The Times West Virginian

January 13, 2014

HERTZEL COLUMN- Mountaineers still need to ripen before they win big games

By Bob Hertzel
For the Times West Virginian

MORGANTOWN — The turnaround was a quick one, from Saturday to Monday.

Normally, you’d say no sweat, these are college players and they’ll get their legs back, even if Bob Huggins had another three-hour battlerama of practice planned for Sunday.

But it wasn’t the legs you worried about on this West Virginia team.

It was the minds and the hearts after Oklahoma State had stolen a 73-72 victory on Saturday night in as tense and exciting a game as you will see this year.

True, guard Terry Henderson had contributed his best game ever as a Mountaineer, a 21-point effort with six rebounds, four assists and three blocks. And true, Juwan Staten turned in another spectacular performance with 20 points, following a 25-point outburst against TCU.

Staten’s game was good enough to have someone mention to Huggins that Staten may have proved himself to be among the Big 12’s best, playing step for step with the Cowboys’ Marcus Smart.

Unfortunately, he mentioned it in the shadow of defeat and Huggins wasn’t up much for personal victories.

“Who cares? We’re trying to win games,” Huggins answered. “I wish everybody else would follow suit sometimes. I told you … I told you and told you and told you, Staten has worked his tail off. He studies. He comes in to play. He doesn’t take practices off. I wish everybody else would do the same thing.”

On the surface it seems as though Huggins is being a bit too hard on his team. It has battled hard in games, coming up short far more than anyone would like.

Effort doesn’t seem to be the problem, not after seeing them come from behind against Wisconsin, against Missouri, against Marshall and not after seeing them nearly upset Oklahoma State in a game in which they were a half dozen points the underdog.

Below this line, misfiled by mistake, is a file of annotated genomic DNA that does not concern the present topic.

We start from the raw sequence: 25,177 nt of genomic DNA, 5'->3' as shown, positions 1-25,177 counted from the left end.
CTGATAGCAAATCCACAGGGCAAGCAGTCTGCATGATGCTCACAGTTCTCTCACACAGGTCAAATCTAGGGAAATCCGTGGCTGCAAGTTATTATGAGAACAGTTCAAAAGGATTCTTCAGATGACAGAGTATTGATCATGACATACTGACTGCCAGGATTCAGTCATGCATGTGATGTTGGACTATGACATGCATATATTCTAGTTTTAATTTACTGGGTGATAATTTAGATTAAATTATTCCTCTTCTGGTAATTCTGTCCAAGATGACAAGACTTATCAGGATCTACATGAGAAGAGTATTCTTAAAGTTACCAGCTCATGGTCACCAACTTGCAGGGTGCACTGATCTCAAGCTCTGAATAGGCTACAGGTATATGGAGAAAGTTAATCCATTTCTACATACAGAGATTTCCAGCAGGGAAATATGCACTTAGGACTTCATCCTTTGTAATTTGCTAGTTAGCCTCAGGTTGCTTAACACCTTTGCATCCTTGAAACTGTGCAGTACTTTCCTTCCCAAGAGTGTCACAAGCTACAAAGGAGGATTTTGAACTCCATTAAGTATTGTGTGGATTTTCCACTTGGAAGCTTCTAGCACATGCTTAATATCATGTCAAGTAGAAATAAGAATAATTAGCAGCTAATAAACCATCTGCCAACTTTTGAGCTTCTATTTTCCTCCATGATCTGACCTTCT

Huggins does note that his freshmen still are learning how to win at the college level and that while they feel they are giving all that they have, there is something left over or left out.      

It is almost something you can’t even put a finger on and, because of that, fixing it takes time, for it comes more with experience than anything else.

"Honestly, I think we have too many guys who play to the competition level instead of going and trying to play every play and playing every play as hard as you can play and concentrate as hard as you can concentrate on every play,” Huggins said.

You see this all too often in sports, teams that have to ripen like fruit on a tree before they can be picked to win.

It’s not only true in the college game, but also professionally. It was evident with the Pittsburgh Pirates, who slowly assembled pieces, saw them come together this past year to put together a winning season and reach the playoffs, but who still need to fill in the gaps and grow before they can become a championship club.

In college sports this is even more important, for you have players who are still learning how to play, let alone how to win. They come together from multiple backgrounds, have to first develop relationships with each other, build their own chemistry, then their confidence.

When that happens, it is almost like magic. You saw it with Bob Huggins’ Final Four team a few years back, the way Devin Ebanks and Da’Sean Butler and Kevin Jones merged — three kids from the same area yet worlds apart — to make a title run.

Huggins knows he has the same kind of ingredients with this West Virginia team. He also knows he can teach it to play basketball and that he can drive it into caring and having the necessary desire to want to win.

What he can’t do is move forward the hands of time and get them to the point that in the tight games they know how to make the right pass, can relax enough to hit the key shot or free throw, can be tough enough to grab the rebound that makes the difference between winning and losing.

“We care about each other as a team. All I can say is we are going to keep plugging at it and it will come together,” Staten said.

Follow Bob Hertzel on Twitter @bhertzel